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Tensions with Saudi Arabia could affect Iran’s economy

Tensions with Saudi Arabia could affect Iran’s economy

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Date: 12 January 2016 18:07

Baku, Azerbaijan, Jan. 12

By Elena Kosolapova – Trend:

Crisis in relations with Saudi Arabia and its allies could affect Iran’s economy, economist and expert on Iran at the US Northeastern University, Kamran Dadkhah believes.

Dadkhah told Trend that the direct effect on Iran’s economy will not be substantial because its trade and investment relations with Saudi Arabia, Kuwait, Bahrain, and Djibouti that severed their diplomatic ties with Iran and Qatar, which recalled its ambassador from Iran, are very limited.

Iran has extensive connections only with the United Arab Emirates which has also recalled its ambassador and downgraded its diplomatic relations with Iran, the expert noted.

But there could be strong indirect effects of the tensions between Iran and these countries, Dadkhah said.

“Many companies that are interested in investing or trading with Iran have extensive relations with the aforementioned countries. They may feel that becoming friendly to Iran could be detrimental to their interest in Saudi Arabia, Kuwait, Bahrain, and Qatar,” Dadkhah said.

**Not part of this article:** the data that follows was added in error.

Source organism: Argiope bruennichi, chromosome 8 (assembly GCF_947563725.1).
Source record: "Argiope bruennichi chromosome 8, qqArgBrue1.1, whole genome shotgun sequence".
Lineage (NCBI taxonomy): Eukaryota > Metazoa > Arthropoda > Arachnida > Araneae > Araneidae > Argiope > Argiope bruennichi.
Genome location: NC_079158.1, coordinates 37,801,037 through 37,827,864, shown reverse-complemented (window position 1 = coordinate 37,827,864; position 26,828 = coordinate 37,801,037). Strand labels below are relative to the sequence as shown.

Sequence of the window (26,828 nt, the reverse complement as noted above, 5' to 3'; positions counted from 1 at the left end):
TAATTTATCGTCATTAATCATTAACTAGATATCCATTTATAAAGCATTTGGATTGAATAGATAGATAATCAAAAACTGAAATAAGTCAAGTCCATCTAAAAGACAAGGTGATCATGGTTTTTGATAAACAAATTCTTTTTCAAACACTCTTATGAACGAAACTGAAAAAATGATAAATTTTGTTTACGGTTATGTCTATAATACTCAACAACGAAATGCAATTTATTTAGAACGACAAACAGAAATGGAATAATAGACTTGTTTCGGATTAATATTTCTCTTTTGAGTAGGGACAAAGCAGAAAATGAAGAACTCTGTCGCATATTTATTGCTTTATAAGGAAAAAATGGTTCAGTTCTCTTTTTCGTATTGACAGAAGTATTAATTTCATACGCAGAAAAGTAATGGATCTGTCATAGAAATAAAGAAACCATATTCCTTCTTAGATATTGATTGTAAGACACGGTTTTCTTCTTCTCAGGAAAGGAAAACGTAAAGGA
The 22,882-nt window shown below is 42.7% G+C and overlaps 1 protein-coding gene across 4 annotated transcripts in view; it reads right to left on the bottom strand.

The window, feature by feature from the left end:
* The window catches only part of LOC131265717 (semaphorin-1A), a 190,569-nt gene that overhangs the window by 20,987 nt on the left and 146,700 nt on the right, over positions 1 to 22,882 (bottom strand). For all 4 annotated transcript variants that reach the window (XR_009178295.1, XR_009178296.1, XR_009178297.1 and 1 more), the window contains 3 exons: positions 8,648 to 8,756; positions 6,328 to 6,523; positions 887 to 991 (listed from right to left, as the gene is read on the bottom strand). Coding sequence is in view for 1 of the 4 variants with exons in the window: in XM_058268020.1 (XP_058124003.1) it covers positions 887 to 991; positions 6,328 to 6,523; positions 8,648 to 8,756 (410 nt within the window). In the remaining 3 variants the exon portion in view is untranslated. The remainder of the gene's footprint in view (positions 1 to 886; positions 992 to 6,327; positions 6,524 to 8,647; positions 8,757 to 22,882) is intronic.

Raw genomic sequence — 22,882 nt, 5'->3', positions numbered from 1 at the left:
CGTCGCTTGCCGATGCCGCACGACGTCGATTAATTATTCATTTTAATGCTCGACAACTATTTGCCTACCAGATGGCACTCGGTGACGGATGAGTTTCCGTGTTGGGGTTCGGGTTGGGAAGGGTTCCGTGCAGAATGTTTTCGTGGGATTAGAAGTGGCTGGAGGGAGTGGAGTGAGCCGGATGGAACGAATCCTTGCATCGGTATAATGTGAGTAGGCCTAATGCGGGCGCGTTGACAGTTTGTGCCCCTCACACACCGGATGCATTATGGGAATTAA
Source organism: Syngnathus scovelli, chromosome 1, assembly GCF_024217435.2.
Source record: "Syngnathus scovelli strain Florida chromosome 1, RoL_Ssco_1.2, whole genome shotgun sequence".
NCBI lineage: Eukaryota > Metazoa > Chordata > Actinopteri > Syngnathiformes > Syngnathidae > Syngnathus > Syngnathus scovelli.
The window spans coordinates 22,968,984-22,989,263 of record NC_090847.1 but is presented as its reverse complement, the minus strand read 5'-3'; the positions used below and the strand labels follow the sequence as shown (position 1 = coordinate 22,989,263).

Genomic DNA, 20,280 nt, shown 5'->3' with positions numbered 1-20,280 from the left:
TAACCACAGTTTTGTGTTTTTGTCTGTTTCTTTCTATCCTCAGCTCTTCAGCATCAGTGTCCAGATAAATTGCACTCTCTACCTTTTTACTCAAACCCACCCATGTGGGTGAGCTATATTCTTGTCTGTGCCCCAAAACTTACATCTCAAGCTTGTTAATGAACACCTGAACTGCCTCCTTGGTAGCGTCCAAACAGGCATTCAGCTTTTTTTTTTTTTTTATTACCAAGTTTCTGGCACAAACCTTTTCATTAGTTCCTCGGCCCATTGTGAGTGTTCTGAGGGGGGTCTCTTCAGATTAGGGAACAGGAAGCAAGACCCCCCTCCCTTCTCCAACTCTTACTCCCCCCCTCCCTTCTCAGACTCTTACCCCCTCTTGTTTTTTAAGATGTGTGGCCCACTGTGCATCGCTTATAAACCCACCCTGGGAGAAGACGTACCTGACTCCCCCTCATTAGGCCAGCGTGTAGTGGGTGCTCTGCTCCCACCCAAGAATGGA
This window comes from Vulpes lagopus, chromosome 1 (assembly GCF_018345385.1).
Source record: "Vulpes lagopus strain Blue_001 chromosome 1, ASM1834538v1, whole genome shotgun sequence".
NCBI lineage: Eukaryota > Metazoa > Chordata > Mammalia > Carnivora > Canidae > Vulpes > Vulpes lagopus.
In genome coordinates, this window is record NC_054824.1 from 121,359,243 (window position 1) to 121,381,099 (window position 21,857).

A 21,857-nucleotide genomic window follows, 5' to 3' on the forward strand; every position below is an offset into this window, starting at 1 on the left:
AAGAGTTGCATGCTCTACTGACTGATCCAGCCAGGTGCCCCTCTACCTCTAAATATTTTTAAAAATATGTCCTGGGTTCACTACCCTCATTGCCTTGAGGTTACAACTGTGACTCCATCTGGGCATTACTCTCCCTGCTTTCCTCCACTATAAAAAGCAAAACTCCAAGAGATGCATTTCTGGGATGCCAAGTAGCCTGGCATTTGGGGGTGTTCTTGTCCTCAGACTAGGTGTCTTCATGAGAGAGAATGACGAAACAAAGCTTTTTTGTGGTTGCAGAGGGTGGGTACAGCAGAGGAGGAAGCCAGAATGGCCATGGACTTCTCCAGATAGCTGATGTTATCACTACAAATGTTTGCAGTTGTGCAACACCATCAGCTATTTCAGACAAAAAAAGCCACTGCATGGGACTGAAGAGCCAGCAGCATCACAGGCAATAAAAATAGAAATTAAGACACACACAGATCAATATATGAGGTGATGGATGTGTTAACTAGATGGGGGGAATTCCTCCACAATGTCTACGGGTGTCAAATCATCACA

The expert believes that given the hope generated by the conclusion of nuclear agreement with P5+1, Iran would have been better off if it had avoided this crisis.

Relations between Saudi Arabia and Iran soured after execution of Nimr al-Nimr, a prominent Shia cleric, by the Kingdom along with other 46 people, which was followed by a strong protest from Iran. Some Iranian protesters stormed Saudi embassy in Tehran on Jan. 3, smashing furniture and setting the building on fire before being dispersed by police.

The Saudi consulate in the eastern city of Mashhad also was attacked. Saudi Arabia broke off diplomatic ties with Iran in response to these attacks. Bahrain, Djibouti and Sudan aligned with Saudi Arabia and also cut the relations with Iran.

Speaking about the oil prices, the expert noted that if the Saudi- Iranian dispute remains at diplomatic and propaganda level that has been observed so far, it will not have any effect on oil prices.

“Because of high volume of output by Saudi Arabia and Russia as well as increased production by the United State (fracking and shale oil), there has been an increase in oil inventory. On the other hand, China’s economic slowdown foretells of stagnant demand,” he said.

Moreover Dadkhah expects that in response to the current dispute, most likely Saudi Arabia will continue its high level of extraction to deny Iran any substantial increase in its oil income following the nuclear agreement.

“Thus, we should expect short term volatility in oil prices, medium-term stability and long-term slow increase,” he said.

Meanwhile Dadkhah noted that if the two countries engage in actual warfare or face intensified terrorist attacks (for example, in Iran or Saudi Arabia’s oil fields) then the story will be very different. However the turmoil in the Middle East will likely not happen because, because otherwise, everyone would be a loser, he said.

Edited by SI

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